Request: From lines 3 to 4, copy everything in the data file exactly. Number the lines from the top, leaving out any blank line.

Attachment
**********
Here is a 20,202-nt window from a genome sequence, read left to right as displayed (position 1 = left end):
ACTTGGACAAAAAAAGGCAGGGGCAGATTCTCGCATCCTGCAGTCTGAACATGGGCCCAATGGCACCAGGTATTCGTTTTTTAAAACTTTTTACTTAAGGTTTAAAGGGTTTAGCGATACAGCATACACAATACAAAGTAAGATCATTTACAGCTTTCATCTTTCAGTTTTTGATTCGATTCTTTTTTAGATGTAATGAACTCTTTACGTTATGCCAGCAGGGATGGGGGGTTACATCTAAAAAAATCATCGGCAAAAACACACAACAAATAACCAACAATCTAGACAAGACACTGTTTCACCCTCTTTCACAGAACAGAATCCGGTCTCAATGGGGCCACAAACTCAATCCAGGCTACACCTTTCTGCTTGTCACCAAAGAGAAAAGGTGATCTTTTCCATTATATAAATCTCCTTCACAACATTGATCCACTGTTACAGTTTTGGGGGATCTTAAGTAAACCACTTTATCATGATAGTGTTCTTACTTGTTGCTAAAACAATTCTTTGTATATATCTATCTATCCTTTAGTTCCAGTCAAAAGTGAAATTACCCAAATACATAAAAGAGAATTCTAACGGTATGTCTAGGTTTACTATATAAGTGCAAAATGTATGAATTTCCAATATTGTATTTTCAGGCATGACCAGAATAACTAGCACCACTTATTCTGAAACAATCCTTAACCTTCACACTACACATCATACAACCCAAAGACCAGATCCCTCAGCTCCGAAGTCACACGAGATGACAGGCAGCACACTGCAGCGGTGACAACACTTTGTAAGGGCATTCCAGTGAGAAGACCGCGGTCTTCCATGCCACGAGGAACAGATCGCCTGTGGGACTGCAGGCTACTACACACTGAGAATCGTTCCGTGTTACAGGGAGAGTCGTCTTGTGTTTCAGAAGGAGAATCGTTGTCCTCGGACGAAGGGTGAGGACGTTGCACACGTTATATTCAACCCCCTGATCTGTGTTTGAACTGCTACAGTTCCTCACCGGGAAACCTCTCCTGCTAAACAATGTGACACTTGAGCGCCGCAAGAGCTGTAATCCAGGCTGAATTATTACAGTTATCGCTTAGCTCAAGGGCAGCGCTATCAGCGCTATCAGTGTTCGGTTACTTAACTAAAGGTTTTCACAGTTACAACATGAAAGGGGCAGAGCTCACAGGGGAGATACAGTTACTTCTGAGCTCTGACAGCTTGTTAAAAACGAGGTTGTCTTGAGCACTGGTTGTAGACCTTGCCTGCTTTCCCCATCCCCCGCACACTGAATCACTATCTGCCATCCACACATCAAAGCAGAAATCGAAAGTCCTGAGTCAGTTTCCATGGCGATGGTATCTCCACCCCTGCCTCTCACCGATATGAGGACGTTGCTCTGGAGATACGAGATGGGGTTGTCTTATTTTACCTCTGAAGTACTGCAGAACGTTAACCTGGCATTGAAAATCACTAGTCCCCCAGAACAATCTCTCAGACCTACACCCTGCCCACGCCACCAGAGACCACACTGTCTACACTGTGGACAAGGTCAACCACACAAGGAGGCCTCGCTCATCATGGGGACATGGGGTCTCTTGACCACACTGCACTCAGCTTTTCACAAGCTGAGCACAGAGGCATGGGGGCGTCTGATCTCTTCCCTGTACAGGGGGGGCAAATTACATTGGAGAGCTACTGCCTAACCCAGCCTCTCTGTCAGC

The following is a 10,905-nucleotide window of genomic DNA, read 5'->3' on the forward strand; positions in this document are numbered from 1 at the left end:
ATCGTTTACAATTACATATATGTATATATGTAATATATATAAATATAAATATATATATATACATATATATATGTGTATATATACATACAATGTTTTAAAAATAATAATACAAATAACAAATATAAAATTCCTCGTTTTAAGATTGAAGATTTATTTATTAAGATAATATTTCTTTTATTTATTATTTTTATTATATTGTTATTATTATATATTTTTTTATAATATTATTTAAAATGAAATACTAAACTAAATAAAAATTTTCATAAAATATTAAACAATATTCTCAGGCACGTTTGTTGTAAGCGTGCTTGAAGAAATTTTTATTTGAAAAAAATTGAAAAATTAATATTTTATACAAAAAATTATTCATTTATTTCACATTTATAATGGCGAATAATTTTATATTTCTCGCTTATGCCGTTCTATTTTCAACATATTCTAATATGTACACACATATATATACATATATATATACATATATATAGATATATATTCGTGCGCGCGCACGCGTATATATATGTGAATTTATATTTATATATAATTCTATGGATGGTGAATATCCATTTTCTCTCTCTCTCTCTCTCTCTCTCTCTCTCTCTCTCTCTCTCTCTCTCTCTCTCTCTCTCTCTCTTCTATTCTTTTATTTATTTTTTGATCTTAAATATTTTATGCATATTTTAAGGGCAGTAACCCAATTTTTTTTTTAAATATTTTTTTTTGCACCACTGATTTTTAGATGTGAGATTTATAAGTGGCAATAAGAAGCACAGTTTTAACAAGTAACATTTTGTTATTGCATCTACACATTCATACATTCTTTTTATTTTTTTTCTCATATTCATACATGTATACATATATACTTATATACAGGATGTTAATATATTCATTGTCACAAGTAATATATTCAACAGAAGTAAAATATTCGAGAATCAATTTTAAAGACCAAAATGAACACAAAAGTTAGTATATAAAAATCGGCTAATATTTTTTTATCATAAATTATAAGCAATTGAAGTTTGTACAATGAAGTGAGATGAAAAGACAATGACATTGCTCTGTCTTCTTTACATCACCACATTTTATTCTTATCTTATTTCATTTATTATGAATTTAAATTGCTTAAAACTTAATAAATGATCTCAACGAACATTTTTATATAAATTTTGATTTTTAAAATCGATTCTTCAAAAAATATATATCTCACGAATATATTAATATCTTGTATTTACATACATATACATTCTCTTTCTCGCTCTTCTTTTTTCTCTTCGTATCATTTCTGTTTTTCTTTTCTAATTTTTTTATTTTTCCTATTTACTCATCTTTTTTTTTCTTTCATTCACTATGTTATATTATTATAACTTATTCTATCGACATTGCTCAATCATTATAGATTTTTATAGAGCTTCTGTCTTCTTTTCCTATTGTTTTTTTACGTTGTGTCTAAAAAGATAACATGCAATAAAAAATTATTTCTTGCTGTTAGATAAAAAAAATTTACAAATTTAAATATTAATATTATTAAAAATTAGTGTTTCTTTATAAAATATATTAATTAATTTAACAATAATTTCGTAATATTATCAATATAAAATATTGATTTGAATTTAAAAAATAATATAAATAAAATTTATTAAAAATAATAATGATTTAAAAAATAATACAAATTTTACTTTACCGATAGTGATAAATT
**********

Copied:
The following is a 10,905-nucleotide window of genomic DNA, read 5'->3' on the forward strand; positions in this document are numbered from 1 at the left end:
ATCGTTTACAATTACATATATGTATATATGTAATATATATAAATATAAATATATATATATACATATATATATGTGTATATATACATACAATGTTTTAAAAATAATAATACAAATAACAAATATAAAATTCCTCGTTTTAAGATTGAAGATTTATTTATTAAGATAATATTTCTTTTATTTATTATTTTTATTATATTGTTATTATTATATATTTTTTTATAATATTATTTAAAATGAAATACTAAACTAAATAAAAATTTTCATAAAATATTAAACAATATTCTCAGGCACGTTTGTTGTAAGCGTGCTTGAAGAAATTTTTATTTGAAAAAAATTGAAAAATTAATATTTTATACAAAAAATTATTCATTTATTTCACATTTATAATGGCGAATAATTTTATATTTCTCGCTTATGCCGTTCTATTTTCAACATATTCTAATATGTACACACATATATATACATATATATATACATATATATAGATATATATTCGTGCGCGCGCACGCGTATATATATGTGAATTTATATTTATATATAATTCTATGGATGGTGAATATCCATTTTCTCTCTCTCTCTCTCTCTCTCTCTCTCTCTCTCTCTCTCTCTCTCTCTCTCTCTCTCTCTCTCTTCTATTCTTTTATTTATTTTTTGATCTTAAATATTTTATGCATATTTTAAGGGCAGTAACCCAATTTTTTTTTTAAATATTTTTTTTTGCACCACTGATTTTTAGATGTGAGATTTATAAGTGGCAATAAGAAGCACAGTTTTAACAAGTAACATTTTGTTATTGCATCTACACATTCATACATTCTTTTTATTTTTTTTCTCATATTCATACATGTATACATATATACTTATATACAGGATGTTAATATATTCATTGTCACAAGTAATATATTCAACAGAAGTAAAATATTCGAGAATCAATTTTAAAGACCAAAATGAACACAAAAGTTAGTATATAAAAATCGGCTAATATTTTTTTATCATAAATTATAAGCAATTGAAGTTTGTACAATGAAGTGAGATGAAAAGACAATGACATTGCTCTGTCTTCTTTACATCACCACATTTTATTCTTATCTTATTTCATTTATTATGAATTTAAATTGCTTAAAACTTAATAAATGATCTCAACGAACATTTTTATATAAATTTTGATTTTTAAAATCGATTCTTCAAAAAATATATATCTCACGAATATATTAATATCTTGTATTTACATACATATACATTCTCTTTCTCGCTCTTCTTTTTTCTCTTCGTATCATTTCTGTTTTTCTTTTCTAATTTTTTTATTTTTCCTATTTACTCATCTTTTTTTTTCTTTCATTCACTATGTTATATTATTATAACTTATTCTATCGACATTGCTCAATCATTATAGATTTTTATAGAGCTTCTGTCTTCTTTTCCTATTGTTTTTTTACGTTGTGTCTAAAAAGATAACATGCAATAAAAAATTATTTCTTGCTGTTAGATAAAAAAAATTTACAAATTTAAATATTAATATTATTAAAAATTAGTGTTTCTTTATAAAATATATTAATTAATTTAACAATAATTTCGTAATATTATCAATATAAAATATTGATTTGAATTTAAAAAATAATATAAATAAAATTTATTAAAAATAATAATGATTTAAAAAATAATACAAATTTTACTTTACCGATAGTGATAAATT